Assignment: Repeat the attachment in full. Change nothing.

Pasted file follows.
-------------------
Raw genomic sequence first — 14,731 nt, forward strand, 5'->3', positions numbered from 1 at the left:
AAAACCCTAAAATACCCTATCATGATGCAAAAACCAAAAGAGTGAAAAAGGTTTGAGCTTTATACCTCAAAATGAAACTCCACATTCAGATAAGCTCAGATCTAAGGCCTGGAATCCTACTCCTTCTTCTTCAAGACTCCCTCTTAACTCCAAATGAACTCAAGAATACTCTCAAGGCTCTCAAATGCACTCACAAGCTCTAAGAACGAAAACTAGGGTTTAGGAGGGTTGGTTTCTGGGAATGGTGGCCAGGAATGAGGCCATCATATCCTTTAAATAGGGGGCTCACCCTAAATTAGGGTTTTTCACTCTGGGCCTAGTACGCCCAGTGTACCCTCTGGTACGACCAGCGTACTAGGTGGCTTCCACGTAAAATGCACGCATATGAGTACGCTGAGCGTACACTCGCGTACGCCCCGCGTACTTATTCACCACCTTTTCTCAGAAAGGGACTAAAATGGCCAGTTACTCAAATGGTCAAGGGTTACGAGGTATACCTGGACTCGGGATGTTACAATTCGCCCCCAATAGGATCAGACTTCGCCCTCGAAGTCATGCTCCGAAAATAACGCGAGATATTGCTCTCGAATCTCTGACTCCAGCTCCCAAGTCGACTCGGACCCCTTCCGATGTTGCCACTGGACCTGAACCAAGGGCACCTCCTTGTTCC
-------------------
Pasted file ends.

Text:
Raw genomic sequence first — 14,731 nt, forward strand, 5'->3', positions numbered from 1 at the left:
AAAACCCTAAAATACCCTATCATGATGCAAAAACCAAAAGAGTGAAAAAGGTTTGAGCTTTATACCTCAAAATGAAACTCCACATTCAGATAAGCTCAGATCTAAGGCCTGGAATCCTACTCCTTCTTCTTCAAGACTCCCTCTTAACTCCAAATGAACTCAAGAATACTCTCAAGGCTCTCAAATGCACTCACAAGCTCTAAGAACGAAAACTAGGGTTTAGGAGGGTTGGTTTCTGGGAATGGTGGCCAGGAATGAGGCCATCATATCCTTTAAATAGGGGGCTCACCCTAAATTAGGGTTTTTCACTCTGGGCCTAGTACGCCCAGTGTACCCTCTGGTACGACCAGCGTACTAGGTGGCTTCCACGTAAAATGCACGCATATGAGTACGCTGAGCGTACACTCGCGTACGCCCCGCGTACTTATTCACCACCTTTTCTCAGAAAGGGACTAAAATGGCCAGTTACTCAAATGGTCAAGGGTTACGAGGTATACCTGGACTCGGGATGTTACAATTCGCCCCCAATAGGATCAGACTTCGCCCTCGAAGTCATGCTCCGAAAATAACGCGAGATATTGCTCTCGAATCTCTGACTCCAGCTCCCAAGTCGACTCGGACCCCTTCCGATGTTGCCACTGGACCTGAACCAAGGGCACCTCCTTGTTCC